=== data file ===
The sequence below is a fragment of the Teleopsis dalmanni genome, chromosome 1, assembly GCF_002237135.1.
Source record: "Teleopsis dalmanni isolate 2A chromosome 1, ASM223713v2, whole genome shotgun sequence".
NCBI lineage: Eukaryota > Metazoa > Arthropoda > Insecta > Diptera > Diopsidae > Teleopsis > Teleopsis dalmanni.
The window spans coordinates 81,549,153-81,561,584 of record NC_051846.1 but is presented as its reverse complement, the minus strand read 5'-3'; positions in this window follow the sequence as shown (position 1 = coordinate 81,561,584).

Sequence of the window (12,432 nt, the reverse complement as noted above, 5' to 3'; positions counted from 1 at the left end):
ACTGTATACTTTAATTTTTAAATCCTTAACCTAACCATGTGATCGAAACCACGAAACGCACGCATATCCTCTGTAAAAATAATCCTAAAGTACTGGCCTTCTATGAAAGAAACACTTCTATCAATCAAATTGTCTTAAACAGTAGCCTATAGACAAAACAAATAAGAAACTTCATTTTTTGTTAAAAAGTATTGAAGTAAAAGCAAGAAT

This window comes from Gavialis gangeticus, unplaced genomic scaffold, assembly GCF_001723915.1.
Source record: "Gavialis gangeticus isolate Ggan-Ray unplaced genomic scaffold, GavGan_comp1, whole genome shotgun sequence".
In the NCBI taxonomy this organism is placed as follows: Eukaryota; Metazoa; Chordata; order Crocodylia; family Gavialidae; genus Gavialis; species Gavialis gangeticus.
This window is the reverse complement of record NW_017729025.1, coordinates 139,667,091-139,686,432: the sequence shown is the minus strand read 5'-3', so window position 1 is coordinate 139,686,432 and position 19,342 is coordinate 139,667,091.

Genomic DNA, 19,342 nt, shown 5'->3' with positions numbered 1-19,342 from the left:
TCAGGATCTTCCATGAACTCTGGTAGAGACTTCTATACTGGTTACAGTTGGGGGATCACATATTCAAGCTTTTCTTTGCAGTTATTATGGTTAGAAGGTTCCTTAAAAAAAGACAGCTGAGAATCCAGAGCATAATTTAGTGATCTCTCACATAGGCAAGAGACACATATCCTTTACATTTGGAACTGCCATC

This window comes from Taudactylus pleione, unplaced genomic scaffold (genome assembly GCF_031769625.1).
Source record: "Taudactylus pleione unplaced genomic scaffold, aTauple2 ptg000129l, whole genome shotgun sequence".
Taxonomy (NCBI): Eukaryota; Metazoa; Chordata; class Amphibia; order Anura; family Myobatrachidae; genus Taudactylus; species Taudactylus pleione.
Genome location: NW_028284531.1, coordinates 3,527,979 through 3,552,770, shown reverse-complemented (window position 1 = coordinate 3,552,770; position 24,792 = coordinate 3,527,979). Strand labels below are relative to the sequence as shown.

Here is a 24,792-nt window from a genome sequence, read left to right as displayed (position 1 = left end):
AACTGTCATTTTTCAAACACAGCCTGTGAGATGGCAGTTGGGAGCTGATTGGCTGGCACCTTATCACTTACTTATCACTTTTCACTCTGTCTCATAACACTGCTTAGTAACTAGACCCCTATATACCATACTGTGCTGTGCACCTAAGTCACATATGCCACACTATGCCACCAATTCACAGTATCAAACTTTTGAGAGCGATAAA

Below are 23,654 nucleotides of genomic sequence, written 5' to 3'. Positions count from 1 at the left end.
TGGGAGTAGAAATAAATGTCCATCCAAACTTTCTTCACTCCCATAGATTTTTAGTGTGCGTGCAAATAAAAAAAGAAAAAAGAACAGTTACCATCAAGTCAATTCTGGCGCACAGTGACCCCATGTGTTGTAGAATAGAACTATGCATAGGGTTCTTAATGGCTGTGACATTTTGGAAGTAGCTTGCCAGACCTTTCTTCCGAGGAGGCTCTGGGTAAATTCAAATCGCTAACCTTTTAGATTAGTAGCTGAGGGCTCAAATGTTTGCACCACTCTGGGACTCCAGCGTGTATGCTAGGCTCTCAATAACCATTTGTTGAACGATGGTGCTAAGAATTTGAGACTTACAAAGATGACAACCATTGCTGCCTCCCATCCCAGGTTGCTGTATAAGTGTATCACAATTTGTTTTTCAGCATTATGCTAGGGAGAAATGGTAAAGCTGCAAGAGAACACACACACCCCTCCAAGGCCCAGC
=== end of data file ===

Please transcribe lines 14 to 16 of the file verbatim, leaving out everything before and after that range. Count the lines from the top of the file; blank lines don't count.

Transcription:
Source record: "Taudactylus pleione unplaced genomic scaffold, aTauple2 ptg000129l, whole genome shotgun sequence".
Taxonomy (NCBI): Eukaryota; Metazoa; Chordata; class Amphibia; order Anura; family Myobatrachidae; genus Taudactylus; species Taudactylus pleione.
Genome location: NW_028284531.1, coordinates 3,527,979 through 3,552,770, shown reverse-complemented (window position 1 = coordinate 3,552,770; position 24,792 = coordinate 3,527,979). Strand labels below are relative to the sequence as shown.